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The Era of Facebook Is an Anomaly 260

Posted by Soulskill
from the let's-get-back-to-business-as-usual dept.
An anonymous reader writes "Speaking to The Verge, author and Microsoft Researcher Danah Boyd put words to a feeling I've had about Facebook and other social networking sites for a while, now: 'The era of Facebook is an anomaly.' She continues, 'The idea of everybody going to one site is just weird. Give me one other part of history where everybody shows up to the same social space. Fragmentation is a more natural state of being. Is your social dynamic interest-driven or is it friendship-driven? Are you going there because there's this place where other folks are really into anime, or is this the place you're going because it's where your pals from school are hanging out? That first [question] is a driving function.' Personally, I hope this idea continues to propagate — it's always seemed odd that our social network identities are locked into certain websites. Imagine being a Comcast customer and being unable to email somebody using Time Warner, or a T-Mobile subscriber who can't call somebody who's on Verizon. Why do we allow this with our social networks?"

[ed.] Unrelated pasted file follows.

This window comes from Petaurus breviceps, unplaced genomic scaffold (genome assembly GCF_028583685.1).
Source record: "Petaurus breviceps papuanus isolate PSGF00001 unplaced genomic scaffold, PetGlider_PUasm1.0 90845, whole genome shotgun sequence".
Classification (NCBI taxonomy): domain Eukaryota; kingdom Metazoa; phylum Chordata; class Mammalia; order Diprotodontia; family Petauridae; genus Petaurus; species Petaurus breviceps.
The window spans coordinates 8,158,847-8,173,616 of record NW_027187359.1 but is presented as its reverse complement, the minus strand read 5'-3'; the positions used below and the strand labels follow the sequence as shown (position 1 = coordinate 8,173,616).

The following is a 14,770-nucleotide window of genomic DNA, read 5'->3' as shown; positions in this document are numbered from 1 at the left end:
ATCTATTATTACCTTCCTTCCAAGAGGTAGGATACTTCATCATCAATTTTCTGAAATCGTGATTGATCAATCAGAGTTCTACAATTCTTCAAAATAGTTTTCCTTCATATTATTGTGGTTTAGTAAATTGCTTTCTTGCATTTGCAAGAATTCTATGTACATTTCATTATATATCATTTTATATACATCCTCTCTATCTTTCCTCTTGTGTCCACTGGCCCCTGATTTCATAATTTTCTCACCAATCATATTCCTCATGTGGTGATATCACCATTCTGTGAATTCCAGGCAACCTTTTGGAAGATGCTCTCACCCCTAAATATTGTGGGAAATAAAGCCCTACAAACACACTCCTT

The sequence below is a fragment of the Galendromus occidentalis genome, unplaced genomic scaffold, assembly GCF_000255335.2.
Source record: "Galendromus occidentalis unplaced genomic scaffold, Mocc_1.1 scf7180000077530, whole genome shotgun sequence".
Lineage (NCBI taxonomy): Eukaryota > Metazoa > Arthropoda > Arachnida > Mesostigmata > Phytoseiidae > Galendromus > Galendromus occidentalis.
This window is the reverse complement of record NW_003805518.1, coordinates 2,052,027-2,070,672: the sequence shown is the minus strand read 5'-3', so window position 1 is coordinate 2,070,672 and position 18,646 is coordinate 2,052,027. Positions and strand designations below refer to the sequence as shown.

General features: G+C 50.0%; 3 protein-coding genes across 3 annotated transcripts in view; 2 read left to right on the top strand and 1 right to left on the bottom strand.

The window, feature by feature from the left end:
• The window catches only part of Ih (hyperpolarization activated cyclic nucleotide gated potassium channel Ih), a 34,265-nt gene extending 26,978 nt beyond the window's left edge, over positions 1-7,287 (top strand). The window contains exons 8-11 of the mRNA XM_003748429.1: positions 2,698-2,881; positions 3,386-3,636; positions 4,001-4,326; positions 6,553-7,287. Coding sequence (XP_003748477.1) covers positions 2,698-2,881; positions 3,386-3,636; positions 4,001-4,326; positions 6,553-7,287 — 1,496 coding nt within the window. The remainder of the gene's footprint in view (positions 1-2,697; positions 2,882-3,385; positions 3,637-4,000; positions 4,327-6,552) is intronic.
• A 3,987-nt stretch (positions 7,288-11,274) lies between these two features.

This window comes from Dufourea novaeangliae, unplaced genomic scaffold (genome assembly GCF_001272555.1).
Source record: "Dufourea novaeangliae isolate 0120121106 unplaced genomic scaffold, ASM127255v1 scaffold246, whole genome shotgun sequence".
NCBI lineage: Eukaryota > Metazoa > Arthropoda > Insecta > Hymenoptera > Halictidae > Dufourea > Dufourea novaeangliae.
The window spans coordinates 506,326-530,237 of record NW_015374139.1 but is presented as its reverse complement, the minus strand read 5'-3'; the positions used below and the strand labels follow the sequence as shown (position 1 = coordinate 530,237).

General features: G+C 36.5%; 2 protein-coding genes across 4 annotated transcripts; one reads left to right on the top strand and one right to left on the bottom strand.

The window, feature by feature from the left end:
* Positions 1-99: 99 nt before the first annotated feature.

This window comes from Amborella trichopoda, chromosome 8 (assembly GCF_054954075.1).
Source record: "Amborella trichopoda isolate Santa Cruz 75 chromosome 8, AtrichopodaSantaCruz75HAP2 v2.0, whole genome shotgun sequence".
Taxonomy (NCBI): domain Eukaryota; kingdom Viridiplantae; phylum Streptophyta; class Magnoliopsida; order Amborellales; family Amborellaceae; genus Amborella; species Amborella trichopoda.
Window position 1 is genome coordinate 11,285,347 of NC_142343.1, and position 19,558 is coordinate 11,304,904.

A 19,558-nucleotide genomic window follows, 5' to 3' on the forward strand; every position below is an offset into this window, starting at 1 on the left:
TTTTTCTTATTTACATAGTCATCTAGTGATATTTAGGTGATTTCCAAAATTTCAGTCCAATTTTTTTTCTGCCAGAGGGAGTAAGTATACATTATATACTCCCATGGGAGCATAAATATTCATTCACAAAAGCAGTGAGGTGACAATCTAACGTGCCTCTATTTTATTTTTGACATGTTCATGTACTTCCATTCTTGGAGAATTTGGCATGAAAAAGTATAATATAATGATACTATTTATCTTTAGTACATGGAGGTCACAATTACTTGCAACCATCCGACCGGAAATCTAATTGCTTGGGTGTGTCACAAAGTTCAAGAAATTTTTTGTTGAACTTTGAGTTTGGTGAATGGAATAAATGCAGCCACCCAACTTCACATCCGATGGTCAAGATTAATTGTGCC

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The Era of Facebook Is an Anomaly

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  • Laughable (Score:5, Insightful)

    by Anonymous Coward on Saturday March 15, 2014 @10:08PM (#46496247)

    "None ever used this thing that wasn't available before, therefore (loads of rationalizations)"

    • Re:Laughable (Score:5, Interesting)

      by ShieldW0lf (601553) on Sunday March 16, 2014 @12:29AM (#46496789) Journal